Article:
PN Review: Mahjong 3D – Essentials
The newly released Mahjong 3D – Essentials retains the basic gameplay seen in a previous eShop title, Mahjong 3D – Warriors of the Emperor (same publisher) while taking out most (but not all) of the story elements and extras. If you’ve already downloaded that game, I can’t imagine wanting this stripped down version. If not though, keep reading.
This is a standard game of mahjong solitaire (or shanghai solitaire.) It includes several of the expected basics, but also a few options that go beyond basic. Since I presume most people reading this review are already familiar with electronic mahjong (there are certainly many versions already available to 3DS gamers) I’ll just talk about some of the more unique features this game has.
Mahjong 3D – Essentials has a ‘Special’ mode where you select from a variety of characters to play as. Each has different special abilities that you can use to your advantage, making this mode stand out from your typical budget electronic mahjong games. While the special abilities can make things easier, this mode seems much more difficult, which helps even out and balance the challenge.
The game also has a level creator, a feature that I didn’t expect to find in a $2.99 download, but one that I welcome. Which isn’t to say I’ll ever take advantage of it to the full (I really can’t imagine doing so actually.) Still, I’m all for extra content in games, and I’m sure some will have fun that goes beyond simply fooling around with it like I did.
One last unique feature that I wanted to mention was the StreetPass function. It’s another unexpected surprise that admittedly seems out of place in this game, and not just due to its budget price. While mahjong solitaire is the more common variant in this country, it still isn’t exactly what you’d call popular. When I think of games that I get StreetPass tags with, they are usually the heavy hitters (New Super Mario Bros. 2, Animal Crossing New Leaf, etc …) Will Mahjong 3D – Essentials get much StreetPass activity? I doubt it, but its inclusion is still a nice, if peculiar gesture.
Visually this game is colorful, but doesn’t really excel in any particular way. Of course it is electronic mahjong after all, so graphic expectations are probably already pretty modest. I was let down with the 3D effect though … it just wasn’t as helpful as I first thought. It gives a mild lift to the layered tiles, but I ended up just using the circle pad to pan around and see what tiles were on top and such.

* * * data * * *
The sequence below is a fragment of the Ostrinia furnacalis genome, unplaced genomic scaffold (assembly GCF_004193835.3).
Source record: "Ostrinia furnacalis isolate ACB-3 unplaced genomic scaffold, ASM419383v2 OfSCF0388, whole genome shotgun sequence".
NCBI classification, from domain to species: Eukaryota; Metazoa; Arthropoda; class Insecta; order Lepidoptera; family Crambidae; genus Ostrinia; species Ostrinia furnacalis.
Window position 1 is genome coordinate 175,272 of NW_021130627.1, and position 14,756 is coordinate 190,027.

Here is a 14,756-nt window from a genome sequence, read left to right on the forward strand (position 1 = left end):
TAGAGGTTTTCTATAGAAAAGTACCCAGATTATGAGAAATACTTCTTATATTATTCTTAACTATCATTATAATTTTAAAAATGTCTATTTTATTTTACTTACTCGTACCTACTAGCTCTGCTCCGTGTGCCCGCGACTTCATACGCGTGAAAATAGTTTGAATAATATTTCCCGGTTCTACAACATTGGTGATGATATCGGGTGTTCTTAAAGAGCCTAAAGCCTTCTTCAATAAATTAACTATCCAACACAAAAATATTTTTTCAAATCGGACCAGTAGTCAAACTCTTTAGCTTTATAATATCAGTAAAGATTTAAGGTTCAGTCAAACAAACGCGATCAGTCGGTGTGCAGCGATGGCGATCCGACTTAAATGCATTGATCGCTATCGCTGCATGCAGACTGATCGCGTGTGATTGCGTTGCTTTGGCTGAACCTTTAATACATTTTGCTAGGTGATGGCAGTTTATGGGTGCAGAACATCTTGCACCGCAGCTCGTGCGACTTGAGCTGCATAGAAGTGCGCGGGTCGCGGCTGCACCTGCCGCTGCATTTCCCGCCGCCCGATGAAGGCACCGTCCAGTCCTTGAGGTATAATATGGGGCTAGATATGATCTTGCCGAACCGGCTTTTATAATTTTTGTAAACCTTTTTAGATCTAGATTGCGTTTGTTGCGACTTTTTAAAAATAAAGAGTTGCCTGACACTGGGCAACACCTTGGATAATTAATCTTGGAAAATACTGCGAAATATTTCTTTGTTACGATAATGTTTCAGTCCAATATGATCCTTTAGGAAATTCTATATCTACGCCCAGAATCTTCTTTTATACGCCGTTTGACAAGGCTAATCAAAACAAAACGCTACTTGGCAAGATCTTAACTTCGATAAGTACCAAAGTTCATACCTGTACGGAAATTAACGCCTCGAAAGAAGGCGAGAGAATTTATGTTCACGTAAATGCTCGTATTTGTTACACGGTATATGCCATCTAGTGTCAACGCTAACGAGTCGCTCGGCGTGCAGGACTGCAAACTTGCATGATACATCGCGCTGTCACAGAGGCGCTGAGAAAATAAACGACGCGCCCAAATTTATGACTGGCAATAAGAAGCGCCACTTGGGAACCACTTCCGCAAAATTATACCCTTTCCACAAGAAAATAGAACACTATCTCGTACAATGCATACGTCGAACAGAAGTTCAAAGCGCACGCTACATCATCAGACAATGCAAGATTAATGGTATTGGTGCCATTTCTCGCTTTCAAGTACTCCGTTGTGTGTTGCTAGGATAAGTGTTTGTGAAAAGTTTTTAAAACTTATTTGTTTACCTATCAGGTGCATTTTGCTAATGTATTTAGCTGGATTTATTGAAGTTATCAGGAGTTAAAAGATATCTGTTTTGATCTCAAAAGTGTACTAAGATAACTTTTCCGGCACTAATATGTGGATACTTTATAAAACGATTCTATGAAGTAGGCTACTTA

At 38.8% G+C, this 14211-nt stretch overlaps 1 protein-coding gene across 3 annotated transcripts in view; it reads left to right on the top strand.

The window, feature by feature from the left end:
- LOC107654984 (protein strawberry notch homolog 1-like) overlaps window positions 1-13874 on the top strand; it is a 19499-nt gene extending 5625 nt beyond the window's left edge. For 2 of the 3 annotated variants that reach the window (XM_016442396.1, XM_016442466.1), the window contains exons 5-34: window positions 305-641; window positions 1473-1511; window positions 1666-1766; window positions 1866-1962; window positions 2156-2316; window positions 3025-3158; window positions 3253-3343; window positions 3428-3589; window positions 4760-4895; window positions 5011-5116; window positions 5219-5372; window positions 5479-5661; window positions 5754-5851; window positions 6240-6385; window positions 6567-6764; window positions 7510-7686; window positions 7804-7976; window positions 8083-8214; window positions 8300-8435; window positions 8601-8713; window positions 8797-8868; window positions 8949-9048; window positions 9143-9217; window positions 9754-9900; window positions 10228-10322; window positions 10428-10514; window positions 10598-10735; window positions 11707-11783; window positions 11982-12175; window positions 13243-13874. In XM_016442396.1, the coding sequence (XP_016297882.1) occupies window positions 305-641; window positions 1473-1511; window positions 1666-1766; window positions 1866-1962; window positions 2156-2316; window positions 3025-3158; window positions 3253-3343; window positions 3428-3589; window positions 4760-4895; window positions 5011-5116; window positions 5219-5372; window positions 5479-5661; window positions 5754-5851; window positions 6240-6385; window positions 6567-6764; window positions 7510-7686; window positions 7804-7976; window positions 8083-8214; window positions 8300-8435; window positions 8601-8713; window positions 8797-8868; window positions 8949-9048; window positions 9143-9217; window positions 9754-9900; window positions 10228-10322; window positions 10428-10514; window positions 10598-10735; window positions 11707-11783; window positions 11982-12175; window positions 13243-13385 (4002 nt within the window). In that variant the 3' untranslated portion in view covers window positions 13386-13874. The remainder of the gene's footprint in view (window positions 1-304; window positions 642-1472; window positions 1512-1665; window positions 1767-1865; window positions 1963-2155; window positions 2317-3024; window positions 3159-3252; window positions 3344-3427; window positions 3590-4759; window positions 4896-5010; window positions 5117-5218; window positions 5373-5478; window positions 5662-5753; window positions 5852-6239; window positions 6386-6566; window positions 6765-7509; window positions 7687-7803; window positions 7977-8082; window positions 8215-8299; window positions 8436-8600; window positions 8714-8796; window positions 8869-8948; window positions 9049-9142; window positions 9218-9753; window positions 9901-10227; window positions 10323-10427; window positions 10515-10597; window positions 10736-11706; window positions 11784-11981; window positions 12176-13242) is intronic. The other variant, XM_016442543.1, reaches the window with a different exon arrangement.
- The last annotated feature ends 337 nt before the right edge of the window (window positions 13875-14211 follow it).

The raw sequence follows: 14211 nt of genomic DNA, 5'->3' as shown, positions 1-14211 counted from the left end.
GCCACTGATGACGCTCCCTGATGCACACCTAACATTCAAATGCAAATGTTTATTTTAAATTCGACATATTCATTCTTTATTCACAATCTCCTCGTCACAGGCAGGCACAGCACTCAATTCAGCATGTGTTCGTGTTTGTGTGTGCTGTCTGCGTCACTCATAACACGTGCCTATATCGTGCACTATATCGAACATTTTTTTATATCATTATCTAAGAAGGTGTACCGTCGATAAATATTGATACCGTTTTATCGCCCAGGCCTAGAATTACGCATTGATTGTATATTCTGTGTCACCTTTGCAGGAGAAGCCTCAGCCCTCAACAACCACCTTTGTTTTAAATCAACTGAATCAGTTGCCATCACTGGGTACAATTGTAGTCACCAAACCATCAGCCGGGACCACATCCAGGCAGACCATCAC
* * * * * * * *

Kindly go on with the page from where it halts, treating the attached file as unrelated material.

It’s a shame the 3D didn’t perform to expectations, because I’ve no doubt it’s what led to the games odd control method. While you do use the touchscreen, everything is displayed on the top. Where you tap on the bottom determines where the cursor appears above, and it’s as awkward to use as it is to explain. There are two variants of this with slight differences (the manual explains it better than I could) and while it does ensure that the 3D effect isn’t wasted, I would have preferred standard touch screen control. Since the 3D effect could have been executed better, it makes this approach a bit of a wash, and makes it easier to admit that this control scheme was a misstep.
For those without much mahjong experience, be aware that while this game does have an easy setting, there is no training mode, not hints, no option to undo a move, and no multiplayer feature that allows you to play against someone equally inexperienced. These are standard in many other games like this, and while I didn’t really miss them as someone whose been playing these games for 20 years across a variety of platforms, their absence should be noted.
Versions of electronic mahjong games are already overpopulating Nintendo’s handheld, but the price of this one could make it a fairly attractive consideration, especially given the fact the developer has had prior success with the genre. Mahjong 3D – Essentials has simple and clear goals and they are, for the most part, successfully met, nothing more or less. It’s an unspectacular but solid enough entry in this crowded genre. At only $2.99 this game is worth a look for fans.